@Drew – You can advertise on Craigslist and scour same for people looking for photos. Most of the wanted ads I have seen only offer a fraction of what I normally charge agents. Search for “FSBO” (For Sale By Owner) websites that cover your area and see if they have advertising opportunities that will fit your budgets. Plan to advertise for a entire year as it can be very hit and miss. My local newspaper puts out a glossy color real estate magazine with the first Sunday paper each month. Brokers, agents and sellers will be looking at a publication like that. If you create an advertisement that is customer neutral, you may get some inquires from sellers. Your best return on advertising investment is going to be much like Larry is saying. The top 5-10% agents are going to be the ones that purchase photo services. It certainly doesn’t hurt to keep your eyes open for other marketing opportunities. You may find boutique offices that cater to the upper-end home market. While they may not be selling lots of properties, they might be willing to invest more money in photography per property and those are usually the jobs that look good in a portfolio. There is nothing that says the agent has to pay for photos. For properties selling on the lower end of the scale, there may not be much room in the budget for professional photos from the agent’s perspective. Suggest to agents that you will pay a commission if they send you a referral to an owner that will contract with you directly. The agent could earn some lunch money and the improved photos will make their job easier.

  • @Ken – Local newspaper advertizing is DEAD. It is a total waste of your money. As listing agents in the eastside suburbs of Seattle market my wife and I ran local newspaper ads from weekly from 1999 to about 2006. I carefully tracked the results of that advertising and it went downhill the whole time. By 2006 we stopped because the data showed it was a waste. We still subscribe to the local newspapers we advertized in during the early 2000s and as of 2 years ago ALL agents have given up newspaper advertising. In 2006 when we stopped there were two pages every week of real estate agent advertising now there are ZERO ads by real estate agents. Any one that advertises in local newspapers these days is just not paying attention to results. It doesn’t work! It’s a total waste period! Why do you think local newspapers are going out of business?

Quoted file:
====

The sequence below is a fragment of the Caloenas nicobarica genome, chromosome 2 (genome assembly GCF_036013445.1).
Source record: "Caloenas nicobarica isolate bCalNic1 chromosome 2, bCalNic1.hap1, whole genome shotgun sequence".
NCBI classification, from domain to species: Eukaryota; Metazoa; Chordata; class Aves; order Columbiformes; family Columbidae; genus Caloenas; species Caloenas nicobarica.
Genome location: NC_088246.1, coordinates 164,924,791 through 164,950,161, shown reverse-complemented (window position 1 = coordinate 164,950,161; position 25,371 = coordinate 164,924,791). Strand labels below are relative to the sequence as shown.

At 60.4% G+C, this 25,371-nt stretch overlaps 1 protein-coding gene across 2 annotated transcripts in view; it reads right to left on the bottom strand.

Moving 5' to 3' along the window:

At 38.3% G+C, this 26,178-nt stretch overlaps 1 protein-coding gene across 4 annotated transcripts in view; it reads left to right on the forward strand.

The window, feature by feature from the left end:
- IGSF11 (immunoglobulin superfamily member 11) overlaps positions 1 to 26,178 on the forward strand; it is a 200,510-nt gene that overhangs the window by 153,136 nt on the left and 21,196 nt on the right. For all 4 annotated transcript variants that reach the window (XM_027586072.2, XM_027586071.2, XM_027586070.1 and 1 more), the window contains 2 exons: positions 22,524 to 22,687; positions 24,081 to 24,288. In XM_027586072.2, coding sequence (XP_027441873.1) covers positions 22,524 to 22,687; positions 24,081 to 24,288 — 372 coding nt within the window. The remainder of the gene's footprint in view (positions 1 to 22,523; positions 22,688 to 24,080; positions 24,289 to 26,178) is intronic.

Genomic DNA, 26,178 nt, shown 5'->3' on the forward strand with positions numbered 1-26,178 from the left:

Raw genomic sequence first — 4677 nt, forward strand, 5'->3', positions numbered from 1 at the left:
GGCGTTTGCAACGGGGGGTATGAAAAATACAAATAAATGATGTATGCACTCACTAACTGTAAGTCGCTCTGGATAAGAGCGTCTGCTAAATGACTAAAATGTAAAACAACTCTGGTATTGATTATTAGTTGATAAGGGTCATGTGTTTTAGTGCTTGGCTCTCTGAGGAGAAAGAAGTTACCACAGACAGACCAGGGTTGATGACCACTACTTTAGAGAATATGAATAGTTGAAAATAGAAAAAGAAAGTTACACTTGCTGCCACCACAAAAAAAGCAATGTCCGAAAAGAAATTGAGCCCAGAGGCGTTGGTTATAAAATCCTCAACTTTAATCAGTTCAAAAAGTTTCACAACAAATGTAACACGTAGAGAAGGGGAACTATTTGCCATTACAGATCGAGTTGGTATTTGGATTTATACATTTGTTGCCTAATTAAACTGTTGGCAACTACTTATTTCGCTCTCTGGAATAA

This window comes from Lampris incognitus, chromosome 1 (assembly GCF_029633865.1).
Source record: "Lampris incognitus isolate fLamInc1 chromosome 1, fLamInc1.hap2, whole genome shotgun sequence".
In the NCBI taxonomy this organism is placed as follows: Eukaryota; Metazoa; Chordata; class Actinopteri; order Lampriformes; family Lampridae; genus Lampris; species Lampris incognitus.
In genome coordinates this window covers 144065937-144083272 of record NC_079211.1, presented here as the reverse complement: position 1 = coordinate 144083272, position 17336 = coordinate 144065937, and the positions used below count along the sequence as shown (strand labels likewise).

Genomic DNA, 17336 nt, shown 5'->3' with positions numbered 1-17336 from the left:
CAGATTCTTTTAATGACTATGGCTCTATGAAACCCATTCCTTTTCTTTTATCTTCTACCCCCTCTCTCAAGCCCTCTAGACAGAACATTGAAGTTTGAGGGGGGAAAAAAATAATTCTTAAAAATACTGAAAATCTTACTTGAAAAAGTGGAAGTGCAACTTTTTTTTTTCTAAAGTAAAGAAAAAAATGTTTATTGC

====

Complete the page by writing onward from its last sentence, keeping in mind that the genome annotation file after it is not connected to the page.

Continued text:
• @Larry – My little ad in the the monthly real estate supplement has paid for itself a few times over. If I can keep getting repeat business from the agents that found me through those ads, my ROI gets better. I don’t do any advertising in the “pulp” edition of the newspaper, only the glossy monthly. The cost is $50. The paper also covers a large geographic area. There are a couple of smaller papers that cover very limited areas that I would never bother advertising in.

    I agree that local newspapers are dying left and right. Even ones such as the Chicago Sun Times are cutting their throats by eliminating staff and buying most of their content off of the wire, turning themselves into a bland reproduction of everybody else. Some papers in some markets may still be viable. A good test is to see how many pages of real estate there is in the Sunday edition and if there is a mini-magazine every so often, that might be a good sign.

    I’m still trying to ferret out good sources to help me list the top 5-10% of agents that you mention. The only method I have now is to go through listings one by one and copy out the names I find. It’s a big, but thinly settled area and there are loads of agents that are probably using RE as a hobby job while their spouse is earning the real paycheck.

  • Thank you Simon for allowing Larry to host your videos! I refer to those videos constantly.

  • Have been looking to buy a new home. My wife and I have been doing the look at listing for a while. What strikes me, and is very disappointing, is the grosely distorted wide angle lens the photographers are using. The image and the actual room have no resemblace. You have discussed this many times, many photographers are just not listening.

    Maybe the push should be to the companies thar are hiring these photographers.

    Thank you

  • Bernie’s question:
    Years ago, I purchased the GF (clear) light sphere to shoot interiors and events.
    I found it heavy, and sucked too much power from my SB-800 flash. Due to its weight, and the terrible way it attached to the flash, it often would fall off the flash while shooting a wedding or interiors.
    When I spoke to Gary Fong at a photo expo, about an issue I was having, he said, just tape it to the flash, and walked away.